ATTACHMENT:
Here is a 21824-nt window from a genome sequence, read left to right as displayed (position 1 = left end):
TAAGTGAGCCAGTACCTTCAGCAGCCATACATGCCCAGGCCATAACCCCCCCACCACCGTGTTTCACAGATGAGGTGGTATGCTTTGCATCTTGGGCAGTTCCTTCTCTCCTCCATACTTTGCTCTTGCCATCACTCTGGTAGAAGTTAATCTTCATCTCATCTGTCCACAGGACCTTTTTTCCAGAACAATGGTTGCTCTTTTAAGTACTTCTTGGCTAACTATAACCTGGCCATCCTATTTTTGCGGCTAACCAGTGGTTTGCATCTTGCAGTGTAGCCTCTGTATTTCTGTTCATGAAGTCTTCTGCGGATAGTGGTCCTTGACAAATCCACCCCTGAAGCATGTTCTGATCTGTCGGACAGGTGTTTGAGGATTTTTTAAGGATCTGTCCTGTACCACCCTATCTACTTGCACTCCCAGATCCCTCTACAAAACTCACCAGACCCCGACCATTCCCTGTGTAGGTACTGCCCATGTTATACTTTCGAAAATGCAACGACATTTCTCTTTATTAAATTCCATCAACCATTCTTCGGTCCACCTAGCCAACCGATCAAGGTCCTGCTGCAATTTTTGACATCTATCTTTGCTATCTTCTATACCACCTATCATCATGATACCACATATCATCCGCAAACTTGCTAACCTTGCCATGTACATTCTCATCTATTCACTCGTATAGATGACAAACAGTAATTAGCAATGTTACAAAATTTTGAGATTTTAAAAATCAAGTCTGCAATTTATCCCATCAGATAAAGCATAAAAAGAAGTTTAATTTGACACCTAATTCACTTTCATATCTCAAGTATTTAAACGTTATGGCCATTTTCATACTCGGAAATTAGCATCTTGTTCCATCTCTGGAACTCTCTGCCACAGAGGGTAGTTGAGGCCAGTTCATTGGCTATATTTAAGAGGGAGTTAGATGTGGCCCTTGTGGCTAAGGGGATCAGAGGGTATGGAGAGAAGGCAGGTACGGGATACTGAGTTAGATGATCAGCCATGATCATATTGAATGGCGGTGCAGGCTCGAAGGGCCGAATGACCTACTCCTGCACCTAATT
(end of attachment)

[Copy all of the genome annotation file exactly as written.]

Here is a 21824-nt window from a genome sequence, read left to right as displayed (position 1 = left end):
TAAGTGAGCCAGTACCTTCAGCAGCCATACATGCCCAGGCCATAACCCCCCCACCACCGTGTTTCACAGATGAGGTGGTATGCTTTGCATCTTGGGCAGTTCCTTCTCTCCTCCATACTTTGCTCTTGCCATCACTCTGGTAGAAGTTAATCTTCATCTCATCTGTCCACAGGACCTTTTTTCCAGAACAATGGTTGCTCTTTTAAGTACTTCTTGGCTAACTATAACCTGGCCATCCTATTTTTGCGGCTAACCAGTGGTTTGCATCTTGCAGTGTAGCCTCTGTATTTCTGTTCATGAAGTCTTCTGCGGATAGTGGTCCTTGACAAATCCACCCCTGAAGCATGTTCTGATCTGTCGGACAGGTGTTTGAGGATTTTTTAAGGATCTGTCCTGTACCACCCTATCTACTTGCACTCCCAGATCCCTCTACAAAACTCACCAGACCCCGACCATTCCCTGTGTAGGTACTGCCCATGTTATACTTTCGAAAATGCAACGACATTTCTCTTTATTAAATTCCATCAACCATTCTTCGGTCCACCTAGCCAACCGATCAAGGTCCTGCTGCAATTTTTGACATCTATCTTTGCTATCTTCTATACCACCTATCATCATGATACCACATATCATCCGCAAACTTGCTAACCTTGCCATGTACATTCTCATCTATTCACTCGTATAGATGACAAACAGTAATTAGCAATGTTACAAAATTTTGAGATTTTAAAAATCAAGTCTGCAATTTATCCCATCAGATAAAGCATAAAAAGAAGTTTAATTTGACACCTAATTCACTTTCATATCTCAAGTATTTAAACGTTATGGCCATTTTCATACTCGGAAATTAGCATCTTGTTCCATCTCTGGAACTCTCTGCCACAGAGGGTAGTTGAGGCCAGTTCATTGGCTATATTTAAGAGGGAGTTAGATGTGGCCCTTGTGGCTAAGGGGATCAGAGGGTATGGAGAGAAGGCAGGTACGGGATACTGAGTTAGATGATCAGCCATGATCATATTGAATGGCGGTGCAGGCTCGAAGGGCCGAATGACCTACTCCTGCACCTAATT